In the third category, of course, we had to start out with a ghost-in-the-attic story. If you have an old church, you’ve got to set a ghost story in it. Also in this group were the two I wrote, “Buried Alive,” and one about the Lady in White (La Llorona) legend, based on the historical (1950s) variant of the “Letter Sweater.” “Buried Alive” and “La Llorona” have local variants, as well. An indie horror about La Llorona was even filmed recently in nearby Rocky Mount. I chose to do a more fictional version of them, to make it easier to stage them in line with the costumes and materials available to us.
I got the gig of being the storyteller on the Lady in White station. My partner in ghosting was Amanda, who had to put on a snug white vintage wedding dress and creep through a graveyard in high heels while I told the fell tale.
Amanda came up with a good jump scare at the end in which she looked up creepily while a footlight shone on her face and then said, “Boo!” to the gathered audience. It was very effective. Fortunately, it was warm, though it kept threatening to rain all night. Amanda was a good sport about it all, despite having a very stiff and uncomfortable outfit. The atmosphere was enhanced by solar lights that some mourners had put on the graves. The creepiest were little butterfly lights, which appeared to move as they changed color.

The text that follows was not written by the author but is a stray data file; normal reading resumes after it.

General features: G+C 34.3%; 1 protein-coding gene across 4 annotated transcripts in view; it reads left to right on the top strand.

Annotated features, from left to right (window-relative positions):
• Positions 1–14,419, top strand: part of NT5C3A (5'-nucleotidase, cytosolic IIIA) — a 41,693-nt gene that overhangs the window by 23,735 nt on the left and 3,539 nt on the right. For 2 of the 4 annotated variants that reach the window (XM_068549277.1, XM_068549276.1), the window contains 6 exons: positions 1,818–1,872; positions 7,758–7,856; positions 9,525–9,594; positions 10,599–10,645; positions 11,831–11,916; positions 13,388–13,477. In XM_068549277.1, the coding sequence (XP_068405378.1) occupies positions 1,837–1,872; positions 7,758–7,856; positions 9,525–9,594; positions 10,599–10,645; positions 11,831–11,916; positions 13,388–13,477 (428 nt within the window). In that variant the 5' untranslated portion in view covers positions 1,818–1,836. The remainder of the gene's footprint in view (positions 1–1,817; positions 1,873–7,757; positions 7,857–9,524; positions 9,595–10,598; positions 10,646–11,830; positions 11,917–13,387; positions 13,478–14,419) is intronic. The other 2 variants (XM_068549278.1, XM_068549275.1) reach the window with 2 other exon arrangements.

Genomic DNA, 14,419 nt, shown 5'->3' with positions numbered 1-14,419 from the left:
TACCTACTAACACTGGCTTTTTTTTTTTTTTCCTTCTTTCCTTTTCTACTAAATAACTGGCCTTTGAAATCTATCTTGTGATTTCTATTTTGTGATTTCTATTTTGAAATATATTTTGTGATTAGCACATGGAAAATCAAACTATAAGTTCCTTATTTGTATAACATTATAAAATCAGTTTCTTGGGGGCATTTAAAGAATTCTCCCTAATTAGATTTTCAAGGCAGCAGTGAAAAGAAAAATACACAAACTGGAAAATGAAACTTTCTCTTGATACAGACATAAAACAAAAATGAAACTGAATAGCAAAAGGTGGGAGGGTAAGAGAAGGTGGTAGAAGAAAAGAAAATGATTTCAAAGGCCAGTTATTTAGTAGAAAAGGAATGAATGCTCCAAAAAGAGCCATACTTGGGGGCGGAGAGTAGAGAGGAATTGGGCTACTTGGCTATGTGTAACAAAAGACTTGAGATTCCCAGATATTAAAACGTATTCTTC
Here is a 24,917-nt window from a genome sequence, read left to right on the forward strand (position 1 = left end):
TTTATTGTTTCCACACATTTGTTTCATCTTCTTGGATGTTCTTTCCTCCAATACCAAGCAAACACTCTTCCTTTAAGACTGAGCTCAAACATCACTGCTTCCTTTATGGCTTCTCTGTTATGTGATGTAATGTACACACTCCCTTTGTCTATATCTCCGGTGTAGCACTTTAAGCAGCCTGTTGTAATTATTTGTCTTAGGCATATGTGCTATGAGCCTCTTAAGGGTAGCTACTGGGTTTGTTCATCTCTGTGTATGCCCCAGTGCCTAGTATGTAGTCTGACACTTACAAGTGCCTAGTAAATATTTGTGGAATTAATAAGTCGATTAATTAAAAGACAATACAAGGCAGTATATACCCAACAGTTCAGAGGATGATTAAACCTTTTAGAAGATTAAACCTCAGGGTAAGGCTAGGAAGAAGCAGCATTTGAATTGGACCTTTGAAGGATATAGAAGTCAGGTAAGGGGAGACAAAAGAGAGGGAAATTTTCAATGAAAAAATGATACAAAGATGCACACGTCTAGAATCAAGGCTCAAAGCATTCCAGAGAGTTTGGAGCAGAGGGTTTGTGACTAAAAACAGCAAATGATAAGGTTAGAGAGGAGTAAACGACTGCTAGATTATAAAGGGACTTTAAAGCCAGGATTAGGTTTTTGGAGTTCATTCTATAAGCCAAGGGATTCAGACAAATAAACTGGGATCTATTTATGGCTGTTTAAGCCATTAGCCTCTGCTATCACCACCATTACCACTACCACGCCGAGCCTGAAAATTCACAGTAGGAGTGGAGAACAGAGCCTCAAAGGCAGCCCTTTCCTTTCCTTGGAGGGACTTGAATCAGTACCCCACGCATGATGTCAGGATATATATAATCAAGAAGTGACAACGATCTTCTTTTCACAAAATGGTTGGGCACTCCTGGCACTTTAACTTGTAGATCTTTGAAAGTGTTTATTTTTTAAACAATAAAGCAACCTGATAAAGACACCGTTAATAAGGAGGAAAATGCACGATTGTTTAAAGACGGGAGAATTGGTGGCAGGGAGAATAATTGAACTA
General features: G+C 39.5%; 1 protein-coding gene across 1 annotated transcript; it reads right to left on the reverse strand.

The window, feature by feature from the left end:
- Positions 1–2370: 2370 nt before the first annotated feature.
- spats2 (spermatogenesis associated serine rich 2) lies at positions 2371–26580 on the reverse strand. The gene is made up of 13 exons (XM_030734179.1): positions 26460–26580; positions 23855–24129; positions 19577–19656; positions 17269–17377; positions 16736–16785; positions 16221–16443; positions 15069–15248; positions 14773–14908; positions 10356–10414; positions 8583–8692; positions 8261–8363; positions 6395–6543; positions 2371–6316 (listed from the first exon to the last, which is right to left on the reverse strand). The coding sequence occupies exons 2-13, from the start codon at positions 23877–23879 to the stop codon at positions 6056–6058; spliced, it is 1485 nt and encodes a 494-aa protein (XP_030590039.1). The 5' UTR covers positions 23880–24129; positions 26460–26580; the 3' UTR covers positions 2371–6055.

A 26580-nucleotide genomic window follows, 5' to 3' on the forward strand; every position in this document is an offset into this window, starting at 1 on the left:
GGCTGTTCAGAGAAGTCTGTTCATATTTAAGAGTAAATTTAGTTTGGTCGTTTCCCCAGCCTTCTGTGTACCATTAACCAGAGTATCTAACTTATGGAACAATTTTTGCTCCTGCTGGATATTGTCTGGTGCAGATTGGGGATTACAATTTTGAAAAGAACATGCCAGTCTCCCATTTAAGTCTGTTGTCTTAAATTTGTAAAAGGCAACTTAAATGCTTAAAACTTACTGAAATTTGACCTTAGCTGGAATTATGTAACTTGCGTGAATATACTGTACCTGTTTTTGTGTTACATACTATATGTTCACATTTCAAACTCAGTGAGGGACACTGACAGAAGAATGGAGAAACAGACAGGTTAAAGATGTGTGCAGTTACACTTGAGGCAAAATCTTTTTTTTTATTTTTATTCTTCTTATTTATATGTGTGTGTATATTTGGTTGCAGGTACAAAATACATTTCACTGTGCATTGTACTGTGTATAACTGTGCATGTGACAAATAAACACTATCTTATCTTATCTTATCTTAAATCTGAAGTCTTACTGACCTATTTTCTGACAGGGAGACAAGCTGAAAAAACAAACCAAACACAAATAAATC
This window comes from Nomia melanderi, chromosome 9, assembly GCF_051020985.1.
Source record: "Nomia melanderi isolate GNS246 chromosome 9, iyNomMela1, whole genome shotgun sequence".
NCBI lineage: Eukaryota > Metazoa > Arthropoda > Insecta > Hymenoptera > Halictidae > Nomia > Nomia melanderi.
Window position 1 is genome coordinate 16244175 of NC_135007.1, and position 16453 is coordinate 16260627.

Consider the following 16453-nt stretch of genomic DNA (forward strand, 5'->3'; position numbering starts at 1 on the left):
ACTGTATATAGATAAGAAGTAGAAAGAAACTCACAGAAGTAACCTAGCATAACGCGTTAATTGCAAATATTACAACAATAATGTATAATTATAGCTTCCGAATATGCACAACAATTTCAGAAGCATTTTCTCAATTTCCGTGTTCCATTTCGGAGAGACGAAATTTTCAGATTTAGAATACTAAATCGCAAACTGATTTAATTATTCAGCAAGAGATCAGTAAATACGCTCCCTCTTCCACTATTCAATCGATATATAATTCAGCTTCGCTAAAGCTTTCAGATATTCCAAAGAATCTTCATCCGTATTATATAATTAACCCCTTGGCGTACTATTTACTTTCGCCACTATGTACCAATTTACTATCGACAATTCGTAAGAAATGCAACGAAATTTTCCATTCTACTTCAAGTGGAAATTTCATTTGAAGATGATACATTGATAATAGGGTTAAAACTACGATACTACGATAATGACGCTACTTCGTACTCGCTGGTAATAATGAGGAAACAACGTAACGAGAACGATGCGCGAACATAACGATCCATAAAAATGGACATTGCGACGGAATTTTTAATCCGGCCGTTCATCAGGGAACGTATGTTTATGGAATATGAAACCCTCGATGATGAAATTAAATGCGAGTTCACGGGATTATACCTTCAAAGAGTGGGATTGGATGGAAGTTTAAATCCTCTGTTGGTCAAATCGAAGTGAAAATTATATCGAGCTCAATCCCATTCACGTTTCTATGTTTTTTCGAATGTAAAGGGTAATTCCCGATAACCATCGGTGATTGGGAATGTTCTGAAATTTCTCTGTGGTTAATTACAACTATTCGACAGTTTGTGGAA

Just a ways down from us was “Buried Alive.” Through the vagaries of victim – sorry, participant – recruitment, that station was manned completely by teenagers. Teenagers who were horrified to discover I had given them all lines to share, inspired by the two gravediggers in Hamlet, and including two jump scares in short succession at the end. They quickly got into the spirit, though. We soon heard them having a good time scaring people, with a hapless young man (the victim of tuberculosis-induced catalepsy) trapped in a coffin and his friend leaping through the crowd to try to let him out.
They had a scare of their own just before the tours started, though. A local police car came by, suspicious about a group of boys dressed like Goths with a coffin in front of the cemetery two weeks before Halloween. The most amusing part was when another cop car showed up and law enforcement came over to ask us to vouch for the boys. Keep in mind that we were standing in the middle of a graveyard, Amanda in an antique wedding dress and me dressed entirely in black. Fortunately, the organizers of the tour showed up and cleared the boys with the police. Crisis averted, the tour was able to start on time.
After the last tour passed through, we ghosts and ghouls followed them in a growing crowd, so we could get a glimpse of the remaining stations. The two singing girls were definitely eerie in a Ringu sort of way, but the tour saved the most spectacular station for last. This was the Blackbeard story and it was quite the light show.
Sadly, I didn’t get a chance to see the Real Haunted House I mentioned above, but I’m going there next year. Just goes to show what spooky happenings you can find in your own backyard if you only … dig a little.
HAPPY HALLOWEEN, EVERYONE, FROM INNSMOUTH FREE PRESS!